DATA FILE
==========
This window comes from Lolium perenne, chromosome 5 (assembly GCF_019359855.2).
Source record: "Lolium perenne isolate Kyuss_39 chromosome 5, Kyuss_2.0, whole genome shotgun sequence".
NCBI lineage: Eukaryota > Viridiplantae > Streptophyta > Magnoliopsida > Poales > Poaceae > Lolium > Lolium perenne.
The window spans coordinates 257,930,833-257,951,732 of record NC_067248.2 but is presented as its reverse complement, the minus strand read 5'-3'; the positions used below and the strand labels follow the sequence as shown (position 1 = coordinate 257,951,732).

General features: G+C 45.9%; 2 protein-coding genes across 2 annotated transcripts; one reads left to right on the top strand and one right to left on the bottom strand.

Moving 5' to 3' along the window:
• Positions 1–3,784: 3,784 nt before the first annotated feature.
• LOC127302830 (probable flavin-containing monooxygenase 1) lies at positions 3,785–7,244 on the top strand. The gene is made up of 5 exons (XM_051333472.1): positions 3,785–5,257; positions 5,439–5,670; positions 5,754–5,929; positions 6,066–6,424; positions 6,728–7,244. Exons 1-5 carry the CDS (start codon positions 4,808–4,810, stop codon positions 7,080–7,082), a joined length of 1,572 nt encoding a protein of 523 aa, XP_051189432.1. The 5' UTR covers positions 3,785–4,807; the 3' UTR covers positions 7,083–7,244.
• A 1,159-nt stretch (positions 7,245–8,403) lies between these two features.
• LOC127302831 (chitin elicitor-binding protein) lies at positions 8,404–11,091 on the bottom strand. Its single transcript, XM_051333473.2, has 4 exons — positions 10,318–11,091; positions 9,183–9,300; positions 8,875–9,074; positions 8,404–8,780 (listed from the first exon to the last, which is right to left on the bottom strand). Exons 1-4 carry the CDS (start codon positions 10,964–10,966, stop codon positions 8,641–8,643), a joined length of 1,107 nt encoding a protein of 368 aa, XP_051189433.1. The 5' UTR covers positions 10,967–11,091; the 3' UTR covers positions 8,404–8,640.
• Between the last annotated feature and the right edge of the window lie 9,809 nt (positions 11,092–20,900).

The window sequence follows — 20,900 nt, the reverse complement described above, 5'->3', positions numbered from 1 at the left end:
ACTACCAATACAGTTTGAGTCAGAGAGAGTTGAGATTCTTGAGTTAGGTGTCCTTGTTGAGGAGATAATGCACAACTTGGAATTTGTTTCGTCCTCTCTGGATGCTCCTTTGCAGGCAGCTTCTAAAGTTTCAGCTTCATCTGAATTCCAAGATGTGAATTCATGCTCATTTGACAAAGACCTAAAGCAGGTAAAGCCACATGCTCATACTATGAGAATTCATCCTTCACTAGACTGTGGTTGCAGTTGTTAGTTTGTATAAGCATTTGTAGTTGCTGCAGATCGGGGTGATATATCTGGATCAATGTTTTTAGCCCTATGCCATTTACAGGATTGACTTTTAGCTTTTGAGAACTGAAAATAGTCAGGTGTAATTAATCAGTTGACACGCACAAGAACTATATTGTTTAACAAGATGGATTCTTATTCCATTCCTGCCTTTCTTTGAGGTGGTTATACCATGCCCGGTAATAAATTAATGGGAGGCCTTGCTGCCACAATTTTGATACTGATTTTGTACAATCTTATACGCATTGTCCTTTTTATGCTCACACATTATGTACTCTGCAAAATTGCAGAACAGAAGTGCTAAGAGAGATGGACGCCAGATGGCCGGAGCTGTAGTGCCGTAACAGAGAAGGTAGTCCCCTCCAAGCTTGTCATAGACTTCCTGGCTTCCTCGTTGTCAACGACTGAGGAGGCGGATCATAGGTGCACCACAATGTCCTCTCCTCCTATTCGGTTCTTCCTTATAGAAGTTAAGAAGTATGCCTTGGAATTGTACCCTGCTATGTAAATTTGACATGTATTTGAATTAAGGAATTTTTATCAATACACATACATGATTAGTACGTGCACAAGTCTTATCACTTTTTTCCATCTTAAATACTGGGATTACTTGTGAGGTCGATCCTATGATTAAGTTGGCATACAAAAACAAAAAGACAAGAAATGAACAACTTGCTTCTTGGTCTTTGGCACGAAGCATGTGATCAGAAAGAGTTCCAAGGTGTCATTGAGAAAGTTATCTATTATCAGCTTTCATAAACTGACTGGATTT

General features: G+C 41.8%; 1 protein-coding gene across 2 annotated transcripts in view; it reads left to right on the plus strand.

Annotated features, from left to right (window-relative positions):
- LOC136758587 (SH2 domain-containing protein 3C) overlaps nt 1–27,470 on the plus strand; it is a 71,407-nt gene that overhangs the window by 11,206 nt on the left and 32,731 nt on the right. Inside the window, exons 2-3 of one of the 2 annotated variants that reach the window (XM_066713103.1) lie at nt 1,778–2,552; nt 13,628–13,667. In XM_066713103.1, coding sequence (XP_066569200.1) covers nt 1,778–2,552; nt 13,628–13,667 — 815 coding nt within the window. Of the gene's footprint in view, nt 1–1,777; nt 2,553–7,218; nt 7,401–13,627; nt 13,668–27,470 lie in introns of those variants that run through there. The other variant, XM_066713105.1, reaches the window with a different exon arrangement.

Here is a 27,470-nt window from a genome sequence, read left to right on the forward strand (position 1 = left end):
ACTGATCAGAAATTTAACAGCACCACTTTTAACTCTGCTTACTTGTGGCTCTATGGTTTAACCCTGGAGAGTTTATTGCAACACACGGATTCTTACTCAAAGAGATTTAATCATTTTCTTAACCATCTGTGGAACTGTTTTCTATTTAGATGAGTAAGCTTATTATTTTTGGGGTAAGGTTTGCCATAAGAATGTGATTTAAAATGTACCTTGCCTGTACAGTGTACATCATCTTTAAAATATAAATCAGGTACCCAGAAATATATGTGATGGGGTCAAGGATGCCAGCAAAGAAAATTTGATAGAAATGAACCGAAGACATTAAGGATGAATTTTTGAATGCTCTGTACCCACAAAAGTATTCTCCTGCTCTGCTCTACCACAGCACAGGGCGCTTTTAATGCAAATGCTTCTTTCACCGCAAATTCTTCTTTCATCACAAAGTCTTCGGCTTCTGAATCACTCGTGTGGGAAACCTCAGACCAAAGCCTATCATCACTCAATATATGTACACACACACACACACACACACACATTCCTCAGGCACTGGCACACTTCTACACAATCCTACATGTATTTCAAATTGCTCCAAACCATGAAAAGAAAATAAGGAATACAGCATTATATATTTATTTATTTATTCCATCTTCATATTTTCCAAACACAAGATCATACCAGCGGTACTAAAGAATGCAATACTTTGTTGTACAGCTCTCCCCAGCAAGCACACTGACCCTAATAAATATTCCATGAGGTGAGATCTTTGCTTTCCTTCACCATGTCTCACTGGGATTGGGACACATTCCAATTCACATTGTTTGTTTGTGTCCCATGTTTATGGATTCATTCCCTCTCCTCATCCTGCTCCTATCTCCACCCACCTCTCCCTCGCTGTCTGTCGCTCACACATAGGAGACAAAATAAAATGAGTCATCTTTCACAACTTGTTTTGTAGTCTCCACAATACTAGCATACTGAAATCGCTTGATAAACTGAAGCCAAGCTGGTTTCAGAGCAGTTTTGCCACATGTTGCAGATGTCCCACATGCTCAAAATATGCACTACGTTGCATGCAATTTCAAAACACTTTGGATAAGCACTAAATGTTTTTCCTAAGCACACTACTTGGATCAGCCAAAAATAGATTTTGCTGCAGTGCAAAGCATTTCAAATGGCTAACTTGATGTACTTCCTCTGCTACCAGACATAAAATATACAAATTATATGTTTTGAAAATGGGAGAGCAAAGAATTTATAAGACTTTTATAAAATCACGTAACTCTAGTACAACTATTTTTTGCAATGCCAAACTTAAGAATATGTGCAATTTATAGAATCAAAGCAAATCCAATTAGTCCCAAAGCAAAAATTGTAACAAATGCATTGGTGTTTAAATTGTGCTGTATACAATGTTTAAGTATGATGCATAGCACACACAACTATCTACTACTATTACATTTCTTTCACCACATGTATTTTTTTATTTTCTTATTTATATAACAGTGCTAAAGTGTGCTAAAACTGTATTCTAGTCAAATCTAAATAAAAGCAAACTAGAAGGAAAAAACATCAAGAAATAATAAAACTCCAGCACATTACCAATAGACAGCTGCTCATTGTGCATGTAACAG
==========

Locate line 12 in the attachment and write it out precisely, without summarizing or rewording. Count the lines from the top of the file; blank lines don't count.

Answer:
The window sequence follows — 20,900 nt, the reverse complement described above, 5'->3', positions numbered from 1 at the left end: